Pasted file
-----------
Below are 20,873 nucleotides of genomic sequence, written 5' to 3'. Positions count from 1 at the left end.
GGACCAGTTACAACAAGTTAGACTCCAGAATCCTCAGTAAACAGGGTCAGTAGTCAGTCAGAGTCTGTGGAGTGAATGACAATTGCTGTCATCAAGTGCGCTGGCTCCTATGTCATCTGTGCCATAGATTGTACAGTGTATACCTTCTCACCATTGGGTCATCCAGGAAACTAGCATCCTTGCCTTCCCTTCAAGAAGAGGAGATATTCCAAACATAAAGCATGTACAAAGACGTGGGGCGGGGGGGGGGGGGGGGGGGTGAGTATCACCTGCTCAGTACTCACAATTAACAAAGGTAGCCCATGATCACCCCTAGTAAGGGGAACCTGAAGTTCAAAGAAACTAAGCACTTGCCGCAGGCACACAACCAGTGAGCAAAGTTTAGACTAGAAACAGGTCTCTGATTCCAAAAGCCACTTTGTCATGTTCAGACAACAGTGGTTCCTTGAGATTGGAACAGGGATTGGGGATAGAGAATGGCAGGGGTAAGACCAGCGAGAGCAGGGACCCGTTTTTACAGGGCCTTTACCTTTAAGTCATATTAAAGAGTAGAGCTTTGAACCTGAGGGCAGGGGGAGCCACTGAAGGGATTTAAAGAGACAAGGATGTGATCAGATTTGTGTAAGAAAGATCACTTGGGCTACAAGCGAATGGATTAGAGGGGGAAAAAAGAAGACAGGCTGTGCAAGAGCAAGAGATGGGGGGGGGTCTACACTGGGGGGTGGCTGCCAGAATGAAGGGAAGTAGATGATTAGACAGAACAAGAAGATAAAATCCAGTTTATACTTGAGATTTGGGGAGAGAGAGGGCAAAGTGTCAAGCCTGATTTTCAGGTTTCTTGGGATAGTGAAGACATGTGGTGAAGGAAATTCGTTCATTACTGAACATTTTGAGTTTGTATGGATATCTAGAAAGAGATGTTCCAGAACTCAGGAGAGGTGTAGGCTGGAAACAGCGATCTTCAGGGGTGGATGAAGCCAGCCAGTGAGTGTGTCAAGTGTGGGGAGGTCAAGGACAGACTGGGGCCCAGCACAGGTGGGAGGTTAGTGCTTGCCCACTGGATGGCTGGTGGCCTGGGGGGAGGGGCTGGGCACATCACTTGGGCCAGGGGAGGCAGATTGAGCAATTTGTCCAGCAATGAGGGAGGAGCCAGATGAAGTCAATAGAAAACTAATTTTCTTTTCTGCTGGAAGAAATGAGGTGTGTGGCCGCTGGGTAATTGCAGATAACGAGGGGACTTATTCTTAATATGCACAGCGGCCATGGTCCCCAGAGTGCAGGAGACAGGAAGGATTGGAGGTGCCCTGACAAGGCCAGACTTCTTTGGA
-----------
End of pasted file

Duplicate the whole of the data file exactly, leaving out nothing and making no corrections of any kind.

Below are 20,873 nucleotides of genomic sequence, written 5' to 3'. Positions count from 1 at the left end.
GGACCAGTTACAACAAGTTAGACTCCAGAATCCTCAGTAAACAGGGTCAGTAGTCAGTCAGAGTCTGTGGAGTGAATGACAATTGCTGTCATCAAGTGCGCTGGCTCCTATGTCATCTGTGCCATAGATTGTACAGTGTATACCTTCTCACCATTGGGTCATCCAGGAAACTAGCATCCTTGCCTTCCCTTCAAGAAGAGGAGATATTCCAAACATAAAGCATGTACAAAGACGTGGGGCGGGGGGGGGGGGGGGGGGGTGAGTATCACCTGCTCAGTACTCACAATTAACAAAGGTAGCCCATGATCACCCCTAGTAAGGGGAACCTGAAGTTCAAAGAAACTAAGCACTTGCCGCAGGCACACAACCAGTGAGCAAAGTTTAGACTAGAAACAGGTCTCTGATTCCAAAAGCCACTTTGTCATGTTCAGACAACAGTGGTTCCTTGAGATTGGAACAGGGATTGGGGATAGAGAATGGCAGGGGTAAGACCAGCGAGAGCAGGGACCCGTTTTTACAGGGCCTTTACCTTTAAGTCATATTAAAGAGTAGAGCTTTGAACCTGAGGGCAGGGGGAGCCACTGAAGGGATTTAAAGAGACAAGGATGTGATCAGATTTGTGTAAGAAAGATCACTTGGGCTACAAGCGAATGGATTAGAGGGGGAAAAAAGAAGACAGGCTGTGCAAGAGCAAGAGATGGGGGGGGGTCTACACTGGGGGGTGGCTGCCAGAATGAAGGGAAGTAGATGATTAGACAGAACAAGAAGATAAAATCCAGTTTATACTTGAGATTTGGGGAGAGAGAGGGCAAAGTGTCAAGCCTGATTTTCAGGTTTCTTGGGATAGTGAAGACATGTGGTGAAGGAAATTCGTTCATTACTGAACATTTTGAGTTTGTATGGATATCTAGAAAGAGATGTTCCAGAACTCAGGAGAGGTGTAGGCTGGAAACAGCGATCTTCAGGGGTGGATGAAGCCAGCCAGTGAGTGTGTCAAGTGTGGGGAGGTCAAGGACAGACTGGGGCCCAGCACAGGTGGGAGGTTAGTGCTTGCCCACTGGATGGCTGGTGGCCTGGGGGGAGGGGCTGGGCACATCACTTGGGCCAGGGGAGGCAGATTGAGCAATTTGTCCAGCAATGAGGGAGGAGCCAGATGAAGTCAATAGAAAACTAATTTTCTTTTCTGCTGGAAGAAATGAGGTGTGTGGCCGCTGGGTAATTGCAGATAACGAGGGGACTTATTCTTAATATGCACAGCGGCCATGGTCCCCAGAGTGCAGGAGACAGGAAGGATTGGAGGTGCCCTGACAAGGCCAGACTTCTTTGGA